By and large, when Al Lowe wasn’t making Larry games, he was doing interesting things with user interfaces in different games. In Black Cauldron, he did the “Lucasarts Interface” before there was such a thing by binding “often used” adventure commands to the f-keys. In Troll’s Tale, he wanted to make a game that was easy for young people to play, so he borrowed the then-in-vogue “choose your own adventure” style interface.
Even in Larry, he was looking for ways to make the interface unique. So in seven, we got the Cybersniff 2000, a device that when paired with the game gave a tangible [and sometimes disgusting] sense of smell to what you were seeing on-screen. That particular game also gave us the mixed-parser/point and click environment.
So, Al Lowe games are always a cause for celebration. We’re about to see his new take on what the interface for an adventure game should be, and Torin’s Passage does not disappoint in this regard. There’s a couple of new wrinkles here that have never really been replicated anywhere else.
The first wrinkle is that of the “scroll bar” in an adventure game context. So, imagine a screen of average proportions – say a 640×480 screen – because back then, that was about “the default” for most games. Ordinarily, this means the “screen” approach: walk near the edge, and the game dissolves the current screen and takes you to the next one after a brief loading period. But this is the late 90’sand that approach won’t do anymore. So, instead, areas are huge, sprawling vistas that extend up and right further than most Sierra Games would bother with. But with this comes a problem: you might want to see what’s ahead – or down. Al Lowe solves this by having scroll bars for the environment. Now you can plan ahead.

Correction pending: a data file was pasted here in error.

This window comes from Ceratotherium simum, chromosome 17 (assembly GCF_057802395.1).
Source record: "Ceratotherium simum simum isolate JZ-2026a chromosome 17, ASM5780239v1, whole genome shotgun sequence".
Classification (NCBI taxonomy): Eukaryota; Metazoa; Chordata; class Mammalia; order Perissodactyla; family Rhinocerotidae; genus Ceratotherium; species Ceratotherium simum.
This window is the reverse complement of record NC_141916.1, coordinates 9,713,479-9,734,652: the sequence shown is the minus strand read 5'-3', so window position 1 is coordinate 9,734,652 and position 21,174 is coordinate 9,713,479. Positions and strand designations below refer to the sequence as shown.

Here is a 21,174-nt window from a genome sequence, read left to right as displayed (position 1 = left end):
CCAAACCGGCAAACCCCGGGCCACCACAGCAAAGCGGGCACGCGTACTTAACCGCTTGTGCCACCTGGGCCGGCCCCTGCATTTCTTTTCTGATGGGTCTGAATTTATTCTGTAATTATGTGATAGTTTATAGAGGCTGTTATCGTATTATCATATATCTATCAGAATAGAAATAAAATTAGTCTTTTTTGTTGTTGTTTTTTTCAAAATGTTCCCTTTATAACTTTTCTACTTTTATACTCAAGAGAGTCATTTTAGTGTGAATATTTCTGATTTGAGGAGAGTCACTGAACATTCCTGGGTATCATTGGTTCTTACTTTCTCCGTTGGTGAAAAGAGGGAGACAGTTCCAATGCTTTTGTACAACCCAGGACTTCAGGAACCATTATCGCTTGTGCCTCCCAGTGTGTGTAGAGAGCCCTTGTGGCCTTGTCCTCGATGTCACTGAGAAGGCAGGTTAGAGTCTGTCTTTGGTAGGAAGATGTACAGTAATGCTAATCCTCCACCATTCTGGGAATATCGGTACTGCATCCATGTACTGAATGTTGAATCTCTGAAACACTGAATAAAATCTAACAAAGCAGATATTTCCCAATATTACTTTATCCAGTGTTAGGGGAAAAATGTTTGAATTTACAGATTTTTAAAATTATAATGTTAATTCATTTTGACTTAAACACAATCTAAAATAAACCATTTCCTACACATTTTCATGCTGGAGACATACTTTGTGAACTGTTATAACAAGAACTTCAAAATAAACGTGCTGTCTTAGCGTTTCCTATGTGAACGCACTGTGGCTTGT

There’s also a “dual inventory” which is a neat idea. On the one hand, you have all the stuff Torin picks up and on the other you have all the shapes that Torin’s little buddy Boogle collect, because sometimes, Boogle will walk into a room, see something he can become, sniff that thing and “remember” it.
There’s also one other great idea that he borrowed from Roberta Williams’ Phantasmagoria – you no longer need to start at point a and work your way through the game. Instead, it’s broken up into Chapters, and you can pick and choose from these Chapters, solving the game in a non-linear fashion. This does wreck the story a little, but if there’s something you can’t solve in Chapter 2 and you want to skip ahead, well, this lets you.
There’s also a hints system with a timer attached, but you can turn the timer off. However, asking for hints [which are in the UHS style – the more you request help with a puzzle, the less abstract the clue becomes] the lower your score drops. [You can totally cheat, though: save before asking for a clue, ask for a clue, lose the points, and then restore.]
So, really, there’s a lot of interface goodness going on here that I like, but you’ll notice that I haven’t really talked about the main ingredients of any adventure game: the plot, characters and puzzles, that’s because – unfortunately – none of these stand out in particular in this game.
Torin is a fairly average teenager who lives on a planet called Strata in an area of that planet called The Lands Above. His life is fairly humdrum until, one day; his parents get vanished by an evil witch named Lycentia. He vows to find them. To do this, he has to pass through several “layers” of strata, encountering different environments and people on each layer until he finds the witch and frees his parents.